There was nothing really innocent about what Edith Wharton labeled “The Age of Innocence,” it was just that human frailties and foibles, at least for a certain class that lived below 23rd Street in the New York of the latter part of the nineteenth century, kept the flaunting of the Ten Commandments wrapped in damask and silk…and silence. In this world premiere of an adaptation by Douglas McGrath of the Wharton novel, produced in association with The McCarter Theatre Center, the damask and silk are in abundance and the society Wharton so deftly captured in her novel is on full display for all to see.
McGrath has decided to handle the adaptation as a memory play, with The Old Gentleman (Boyd Gaines) providing the memories. It’s a smart move, for although the first third of this one-act play, directed by Doug Hughes, seems to drag a bit, there’s really no other way, at least on the stage, to provide the exposition necessary to understand the setting, introduce the primary characters and establish the milieu that they inhabit.
Besides critiquing (and sometimes pillorying) the upper crust of New York society, Wharton’s main focus was on a delicate love triangle that involves May (Helen Cespedes), her suitor, Newland (Andrew Veenstra), and the Countess Ellen Olenska (Sierra Boggess), and once the stage is set, so to speak, it is this triangle that drives most of the play, with the Old Gentleman offering wistful commentary and pianist Yan Li providing the background music that captures the emotional flow of the play.
May and Newland have an “understanding,” although their engagement has yet to be announced. Both are children of the upper crust, and thus their courtship is bound by rules and regulations that will, once the couple’s intentions are made public, require a year of “getting to know each other” before the actual nuptials. Although feeling somewhat constrained, Newland is willing to go along with the arrangement until the arrival of the Countess, a soiled dove (she left her reportedly abusive husband in Europe and perhaps ran off with his clerk) who Newland finds entrancing. She is a breath of fresh air, all the more enticing for it perhaps being a bit tainted.
Once all of this has been established, the play seems to drop ballast and sail forward spiritedly. The wind in the sails is provided by Cespedes, Boggess and Veenstra, who in their respective scenes together develop an engaging chemistry. This is especially true in the scene, somewhat late in the play, when May, now married to Newland, announces that she is pregnant. This announcement elicited sighs and gasps from the audience for various reasons. It’s a compelling scene, as are the scenes between Newland and the Countess as they teeter on the brink of infidelity.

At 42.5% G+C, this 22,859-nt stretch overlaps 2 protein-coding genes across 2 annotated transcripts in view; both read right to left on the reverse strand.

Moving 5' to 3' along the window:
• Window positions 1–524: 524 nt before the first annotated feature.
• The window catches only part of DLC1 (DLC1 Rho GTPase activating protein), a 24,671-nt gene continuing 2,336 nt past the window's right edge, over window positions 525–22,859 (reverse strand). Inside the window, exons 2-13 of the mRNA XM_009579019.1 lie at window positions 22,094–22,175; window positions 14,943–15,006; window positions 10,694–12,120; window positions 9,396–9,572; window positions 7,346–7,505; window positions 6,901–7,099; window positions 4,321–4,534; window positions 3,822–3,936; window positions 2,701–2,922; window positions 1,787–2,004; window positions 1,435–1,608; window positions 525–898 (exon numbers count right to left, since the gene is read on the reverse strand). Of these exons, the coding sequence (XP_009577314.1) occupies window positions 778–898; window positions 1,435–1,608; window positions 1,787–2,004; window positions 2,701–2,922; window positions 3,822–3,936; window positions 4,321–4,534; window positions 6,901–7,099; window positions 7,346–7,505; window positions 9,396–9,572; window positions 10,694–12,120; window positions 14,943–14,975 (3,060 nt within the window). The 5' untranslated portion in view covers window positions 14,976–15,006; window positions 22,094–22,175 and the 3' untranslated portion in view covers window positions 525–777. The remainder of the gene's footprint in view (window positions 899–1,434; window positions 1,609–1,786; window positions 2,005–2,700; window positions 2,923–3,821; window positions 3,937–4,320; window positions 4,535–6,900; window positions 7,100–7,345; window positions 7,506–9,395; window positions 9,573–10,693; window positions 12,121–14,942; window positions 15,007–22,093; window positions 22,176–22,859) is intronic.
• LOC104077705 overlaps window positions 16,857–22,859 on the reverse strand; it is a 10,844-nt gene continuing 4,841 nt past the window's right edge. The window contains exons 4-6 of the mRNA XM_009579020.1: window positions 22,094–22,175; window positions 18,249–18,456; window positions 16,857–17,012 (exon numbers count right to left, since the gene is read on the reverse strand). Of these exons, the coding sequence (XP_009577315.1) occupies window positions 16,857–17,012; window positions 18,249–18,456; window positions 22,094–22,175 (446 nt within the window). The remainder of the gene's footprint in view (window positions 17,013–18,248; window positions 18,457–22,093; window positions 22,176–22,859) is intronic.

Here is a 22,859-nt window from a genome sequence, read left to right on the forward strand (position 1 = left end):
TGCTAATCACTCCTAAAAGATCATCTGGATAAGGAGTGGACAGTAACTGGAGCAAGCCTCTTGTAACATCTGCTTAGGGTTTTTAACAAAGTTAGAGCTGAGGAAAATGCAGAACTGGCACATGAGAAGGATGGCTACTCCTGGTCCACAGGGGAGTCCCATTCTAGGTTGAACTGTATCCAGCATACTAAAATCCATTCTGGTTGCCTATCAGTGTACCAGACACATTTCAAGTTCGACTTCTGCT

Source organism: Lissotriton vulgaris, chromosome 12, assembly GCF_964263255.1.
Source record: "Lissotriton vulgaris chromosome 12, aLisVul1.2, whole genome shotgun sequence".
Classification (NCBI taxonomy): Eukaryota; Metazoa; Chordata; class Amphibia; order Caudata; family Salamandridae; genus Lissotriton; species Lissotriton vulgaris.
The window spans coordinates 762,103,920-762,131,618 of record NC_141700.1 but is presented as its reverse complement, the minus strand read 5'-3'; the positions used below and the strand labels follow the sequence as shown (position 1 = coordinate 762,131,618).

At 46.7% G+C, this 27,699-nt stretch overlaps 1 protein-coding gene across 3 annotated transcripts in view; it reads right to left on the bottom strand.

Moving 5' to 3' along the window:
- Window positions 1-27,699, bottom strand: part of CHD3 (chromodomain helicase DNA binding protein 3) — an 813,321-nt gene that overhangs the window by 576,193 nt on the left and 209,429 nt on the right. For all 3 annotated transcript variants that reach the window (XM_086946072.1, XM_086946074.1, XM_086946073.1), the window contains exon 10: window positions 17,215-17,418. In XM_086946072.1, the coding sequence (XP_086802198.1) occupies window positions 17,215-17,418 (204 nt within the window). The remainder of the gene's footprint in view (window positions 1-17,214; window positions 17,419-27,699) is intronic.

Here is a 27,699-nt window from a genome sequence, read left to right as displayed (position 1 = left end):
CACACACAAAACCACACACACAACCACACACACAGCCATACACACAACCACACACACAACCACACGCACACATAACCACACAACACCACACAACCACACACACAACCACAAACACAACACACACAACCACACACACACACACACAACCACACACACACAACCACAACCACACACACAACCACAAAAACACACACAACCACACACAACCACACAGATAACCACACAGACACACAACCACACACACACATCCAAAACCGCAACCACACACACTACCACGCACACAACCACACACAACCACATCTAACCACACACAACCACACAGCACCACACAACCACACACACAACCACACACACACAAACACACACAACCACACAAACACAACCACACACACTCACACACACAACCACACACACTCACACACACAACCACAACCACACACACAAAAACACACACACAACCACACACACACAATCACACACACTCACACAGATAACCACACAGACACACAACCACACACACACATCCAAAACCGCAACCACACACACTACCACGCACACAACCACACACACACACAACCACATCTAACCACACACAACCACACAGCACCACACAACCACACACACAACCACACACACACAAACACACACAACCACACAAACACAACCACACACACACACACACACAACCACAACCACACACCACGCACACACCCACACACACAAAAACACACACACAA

As is often expected of the Hartford Stage, the production values for “The Age of Innocence” are outstanding. Kudos first of all to costume designer Linda Cho, who captures the multiple styles of the era, including bustles and shortened bodices, with accentuated drapery where appropriate. Lighting designer Ben Stanton provides a profusion of moods and subtly directs the audience’s attention to where it belongs. Finally, the set, designed by John Lee Beatty, might be considered a hybrid, part representational and part presentational. There are elements that seem to evoke the Crystal Palace, the focus of the 1851 Great Exhibition in London, while others seem to suggest one of the great train stations built in the nineteenth century. What is also suggested is the rigidity of the class system the play deals with and the societal cage in which Newland finds himself constrained.
Response to the adaptation might very well be dictated by familiarity with the material from which it is drawn. Perforce, McGrath has, at times, had to rely on implication, condensation and suggestion — those familiar with Wharton’s novel can fill in the blanks. Those who come fresh to the story may, at times, scratch their heads just a bit, especially during scenes that Wharton fully developed that are treated only in passing (this is especially true of the “If she turns” scene, which is pivotal in the novel but given only a fleeting moment in the play).
Wharton purists may cavil a bit, but this production of “The Age of Innocence” nicely captures the essence of the Wharton novel and, once the scene has been set, provides an engaging study of love constrained and thwarted. It successfully captures the era Wharton wrote about and engages the audience in the love triangle and portrays, through blocking and body language, the idea that May, the quintessential “innocent,” may have been the wisest of them all.
“The Age of Innocence” runs through May 6. For tickets or more information call 860-520-7125 or go to www.hartfordstage.org